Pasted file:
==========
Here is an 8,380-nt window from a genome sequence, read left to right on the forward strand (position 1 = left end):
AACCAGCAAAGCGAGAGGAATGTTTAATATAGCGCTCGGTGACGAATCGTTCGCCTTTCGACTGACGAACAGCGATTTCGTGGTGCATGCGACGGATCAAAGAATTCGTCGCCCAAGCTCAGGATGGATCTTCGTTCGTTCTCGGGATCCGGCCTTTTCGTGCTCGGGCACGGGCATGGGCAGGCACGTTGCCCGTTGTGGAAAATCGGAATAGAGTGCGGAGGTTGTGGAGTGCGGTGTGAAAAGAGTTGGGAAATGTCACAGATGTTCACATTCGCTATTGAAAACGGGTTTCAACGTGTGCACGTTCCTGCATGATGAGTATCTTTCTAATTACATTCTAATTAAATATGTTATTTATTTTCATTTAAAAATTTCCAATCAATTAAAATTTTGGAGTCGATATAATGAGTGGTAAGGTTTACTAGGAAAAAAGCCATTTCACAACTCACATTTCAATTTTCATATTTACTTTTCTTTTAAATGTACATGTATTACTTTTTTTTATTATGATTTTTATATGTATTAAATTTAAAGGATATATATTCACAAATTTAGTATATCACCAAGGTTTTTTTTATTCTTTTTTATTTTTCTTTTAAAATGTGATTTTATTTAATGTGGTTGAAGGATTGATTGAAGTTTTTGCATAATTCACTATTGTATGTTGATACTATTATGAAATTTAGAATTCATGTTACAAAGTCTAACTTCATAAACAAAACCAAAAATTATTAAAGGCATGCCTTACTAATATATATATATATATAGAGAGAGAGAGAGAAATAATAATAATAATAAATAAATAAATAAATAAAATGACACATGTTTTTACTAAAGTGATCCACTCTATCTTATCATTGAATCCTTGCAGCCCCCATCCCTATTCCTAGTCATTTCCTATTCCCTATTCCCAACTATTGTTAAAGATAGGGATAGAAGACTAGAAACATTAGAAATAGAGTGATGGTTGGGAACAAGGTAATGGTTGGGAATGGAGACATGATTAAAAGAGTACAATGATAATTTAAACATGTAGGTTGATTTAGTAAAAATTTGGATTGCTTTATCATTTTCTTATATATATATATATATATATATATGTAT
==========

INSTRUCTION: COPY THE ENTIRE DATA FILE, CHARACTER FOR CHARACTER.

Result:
Here is an 8,380-nt window from a genome sequence, read left to right on the forward strand (position 1 = left end):
AACCAGCAAAGCGAGAGGAATGTTTAATATAGCGCTCGGTGACGAATCGTTCGCCTTTCGACTGACGAACAGCGATTTCGTGGTGCATGCGACGGATCAAAGAATTCGTCGCCCAAGCTCAGGATGGATCTTCGTTCGTTCTCGGGATCCGGCCTTTTCGTGCTCGGGCACGGGCATGGGCAGGCACGTTGCCCGTTGTGGAAAATCGGAATAGAGTGCGGAGGTTGTGGAGTGCGGTGTGAAAAGAGTTGGGAAATGTCACAGATGTTCACATTCGCTATTGAAAACGGGTTTCAACGTGTGCACGTTCCTGCATGATGAGTATCTTTCTAATTACATTCTAATTAAATATGTTATTTATTTTCATTTAAAAATTTCCAATCAATTAAAATTTTGGAGTCGATATAATGAGTGGTAAGGTTTACTAGGAAAAAAGCCATTTCACAACTCACATTTCAATTTTCATATTTACTTTTCTTTTAAATGTACATGTATTACTTTTTTTTATTATGATTTTTATATGTATTAAATTTAAAGGATATATATTCACAAATTTAGTATATCACCAAGGTTTTTTTTATTCTTTTTTATTTTTCTTTTAAAATGTGATTTTATTTAATGTGGTTGAAGGATTGATTGAAGTTTTTGCATAATTCACTATTGTATGTTGATACTATTATGAAATTTAGAATTCATGTTACAAAGTCTAACTTCATAAACAAAACCAAAAATTATTAAAGGCATGCCTTACTAATATATATATATATATAGAGAGAGAGAGAGAAATAATAATAATAATAAATAAATAAATAAATAAAATGACACATGTTTTTACTAAAGTGATCCACTCTATCTTATCATTGAATCCTTGCAGCCCCCATCCCTATTCCTAGTCATTTCCTATTCCCTATTCCCAACTATTGTTAAAGATAGGGATAGAAGACTAGAAACATTAGAAATAGAGTGATGGTTGGGAACAAGGTAATGGTTGGGAATGGAGACATGATTAAAAGAGTACAATGATAATTTAAACATGTAGGTTGATTTAGTAAAAATTTGGATTGCTTTATCATTTTCTTATATATATATATATATATATATATGTAT